A law firm ranked second in a list of the top 30 in Northern Ireland has been found guilty of professional negligence.
Solicitors Carson McDowell, of Murray Street, Belfast, breached its duty of care to clients, Mr Justice Deeny ruled in the High Court in Belfast.
The firm was sued by two companies specialising in second mortgages - Melbourne Mortages Ltd., which lends the money, and Cavensham Financial Services Ltd., which manages the arrangement of the loans.
Mr Justice Deeny said in a reserved judgement that the companies approached Carson McDowell after becoming dissatisfied with another firm.
He said Carson McDowell was engaged after the companies had obtained from the Law Society a magaine article which ranked the firm as second in the "Top 30 Northern Ireland law firms."
The judge said the firm had breached the duty of care owed to the companies by its failure to become aware of a judgment in the Court of Appeal in England that a form of loan agreement was unenforceable.
The judgment was published in three legal journals taken by Carson McDowell, said the judge, but it either passed unnoticed or was not read.
"The failure resulted in loss to the plaintiffs and therefore constitutes negligence because the plaintiffs continued to make loans based on this form of agreement," said the judge.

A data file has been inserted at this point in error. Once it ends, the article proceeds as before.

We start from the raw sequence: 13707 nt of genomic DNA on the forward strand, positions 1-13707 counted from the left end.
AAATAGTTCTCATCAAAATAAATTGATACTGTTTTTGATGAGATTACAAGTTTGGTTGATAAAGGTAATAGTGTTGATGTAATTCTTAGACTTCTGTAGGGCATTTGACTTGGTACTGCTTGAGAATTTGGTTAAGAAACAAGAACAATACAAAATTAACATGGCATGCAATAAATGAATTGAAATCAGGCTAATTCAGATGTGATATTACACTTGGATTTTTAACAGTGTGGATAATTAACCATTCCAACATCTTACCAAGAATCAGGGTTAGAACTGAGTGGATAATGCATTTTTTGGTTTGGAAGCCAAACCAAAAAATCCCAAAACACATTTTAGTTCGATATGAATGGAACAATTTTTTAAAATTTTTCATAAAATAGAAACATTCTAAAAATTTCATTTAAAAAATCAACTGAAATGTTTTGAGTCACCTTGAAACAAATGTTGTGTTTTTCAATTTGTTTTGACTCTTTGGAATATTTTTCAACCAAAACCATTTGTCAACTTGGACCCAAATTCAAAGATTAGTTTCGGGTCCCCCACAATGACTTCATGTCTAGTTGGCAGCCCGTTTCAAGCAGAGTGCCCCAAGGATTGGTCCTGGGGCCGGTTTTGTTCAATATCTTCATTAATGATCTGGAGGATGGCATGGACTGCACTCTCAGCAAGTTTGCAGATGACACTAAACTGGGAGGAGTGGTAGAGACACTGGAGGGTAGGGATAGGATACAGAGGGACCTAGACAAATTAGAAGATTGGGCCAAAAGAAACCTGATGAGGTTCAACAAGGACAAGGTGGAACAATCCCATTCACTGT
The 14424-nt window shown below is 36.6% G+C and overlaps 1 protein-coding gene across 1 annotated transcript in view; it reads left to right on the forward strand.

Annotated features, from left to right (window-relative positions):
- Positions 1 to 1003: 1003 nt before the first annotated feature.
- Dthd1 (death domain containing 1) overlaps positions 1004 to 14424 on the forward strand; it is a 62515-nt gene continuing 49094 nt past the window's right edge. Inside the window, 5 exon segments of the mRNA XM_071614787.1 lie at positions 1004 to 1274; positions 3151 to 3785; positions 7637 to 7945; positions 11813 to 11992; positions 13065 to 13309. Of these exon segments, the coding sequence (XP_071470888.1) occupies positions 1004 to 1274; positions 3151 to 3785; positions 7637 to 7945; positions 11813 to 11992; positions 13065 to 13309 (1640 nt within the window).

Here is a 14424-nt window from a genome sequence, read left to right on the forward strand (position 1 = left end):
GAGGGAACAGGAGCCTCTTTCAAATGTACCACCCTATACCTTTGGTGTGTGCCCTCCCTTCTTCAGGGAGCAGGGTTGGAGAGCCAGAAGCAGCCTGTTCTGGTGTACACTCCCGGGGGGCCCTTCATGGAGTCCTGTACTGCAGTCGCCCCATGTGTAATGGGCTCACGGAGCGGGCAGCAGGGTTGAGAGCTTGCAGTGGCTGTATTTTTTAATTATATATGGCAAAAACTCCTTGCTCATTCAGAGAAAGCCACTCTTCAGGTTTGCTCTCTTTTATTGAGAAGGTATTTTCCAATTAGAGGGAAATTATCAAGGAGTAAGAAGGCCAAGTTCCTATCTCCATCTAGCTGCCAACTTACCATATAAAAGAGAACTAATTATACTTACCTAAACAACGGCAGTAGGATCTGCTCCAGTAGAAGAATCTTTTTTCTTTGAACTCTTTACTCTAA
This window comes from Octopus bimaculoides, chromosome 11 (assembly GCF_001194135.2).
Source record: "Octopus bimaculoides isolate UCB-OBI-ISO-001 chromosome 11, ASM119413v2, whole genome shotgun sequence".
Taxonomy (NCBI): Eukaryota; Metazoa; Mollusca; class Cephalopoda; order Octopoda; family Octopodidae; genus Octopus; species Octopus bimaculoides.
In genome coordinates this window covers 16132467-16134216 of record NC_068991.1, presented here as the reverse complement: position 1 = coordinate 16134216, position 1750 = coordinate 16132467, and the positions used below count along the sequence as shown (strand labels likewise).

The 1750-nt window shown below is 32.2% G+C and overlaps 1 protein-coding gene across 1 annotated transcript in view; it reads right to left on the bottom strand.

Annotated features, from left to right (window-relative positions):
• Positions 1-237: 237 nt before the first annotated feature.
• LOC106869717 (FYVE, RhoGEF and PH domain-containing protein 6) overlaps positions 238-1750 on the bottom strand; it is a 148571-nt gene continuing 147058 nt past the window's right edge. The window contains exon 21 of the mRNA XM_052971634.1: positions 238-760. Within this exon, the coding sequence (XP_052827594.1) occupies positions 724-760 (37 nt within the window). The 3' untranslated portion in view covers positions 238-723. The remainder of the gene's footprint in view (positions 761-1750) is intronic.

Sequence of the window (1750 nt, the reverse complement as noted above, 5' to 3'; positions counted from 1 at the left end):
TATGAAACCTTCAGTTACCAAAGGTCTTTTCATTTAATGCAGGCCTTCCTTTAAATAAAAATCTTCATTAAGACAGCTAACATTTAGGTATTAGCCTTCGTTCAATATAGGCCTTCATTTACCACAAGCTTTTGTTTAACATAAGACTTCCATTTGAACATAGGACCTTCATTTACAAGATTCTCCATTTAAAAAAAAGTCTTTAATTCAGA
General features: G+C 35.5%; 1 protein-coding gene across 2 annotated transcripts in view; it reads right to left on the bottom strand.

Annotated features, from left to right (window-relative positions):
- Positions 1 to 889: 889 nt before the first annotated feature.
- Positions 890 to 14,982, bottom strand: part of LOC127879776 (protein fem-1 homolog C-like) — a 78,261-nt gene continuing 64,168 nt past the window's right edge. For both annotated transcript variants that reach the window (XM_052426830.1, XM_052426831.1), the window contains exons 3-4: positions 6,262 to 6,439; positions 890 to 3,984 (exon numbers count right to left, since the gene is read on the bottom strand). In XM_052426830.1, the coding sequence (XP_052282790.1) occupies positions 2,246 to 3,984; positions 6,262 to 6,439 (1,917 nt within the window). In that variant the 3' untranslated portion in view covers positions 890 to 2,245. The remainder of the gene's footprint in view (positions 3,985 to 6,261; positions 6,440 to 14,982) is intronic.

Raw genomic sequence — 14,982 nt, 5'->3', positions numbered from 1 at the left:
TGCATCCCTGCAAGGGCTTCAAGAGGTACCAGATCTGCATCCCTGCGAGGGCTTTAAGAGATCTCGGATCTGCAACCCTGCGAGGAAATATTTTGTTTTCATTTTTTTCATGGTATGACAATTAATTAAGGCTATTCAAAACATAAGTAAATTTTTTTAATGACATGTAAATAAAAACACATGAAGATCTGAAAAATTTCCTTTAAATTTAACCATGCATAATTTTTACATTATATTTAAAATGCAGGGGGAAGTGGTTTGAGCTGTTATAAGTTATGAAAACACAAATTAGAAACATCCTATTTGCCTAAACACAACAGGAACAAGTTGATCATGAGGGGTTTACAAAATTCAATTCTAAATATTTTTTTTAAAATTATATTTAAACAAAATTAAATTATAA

Mr Justice Deeny said it was not necessary to rule on the individual responsibility of the solicitors involved.
"At least four solicitors were involved. Suffice to say that some one of them should have been delegated to and should have kept up to date with significant developments in the law of consumer credit arising from changes in legislative provisions or reported judicial decisions, as this was a field in which they were actively engaged and holding themselves out to be competent."
The case was a test action covering a number of agreements and the amount of damages has still to be determined.
[The above statement, quote, "Mr Justice Deeny said it was not necessary to rule on the individual responsibility of the solicitors involved," could have significant relevance in Freddie's case. Tughan & Co made their solicitor Herbert Wright take all the responsibility for their legal involvement in assisting Charles Gilpin divest my mentally-handicapped brother Freddie off his property - at least. This cannot be allowed to go unchallenged and this judgment will assist in making such a challange.]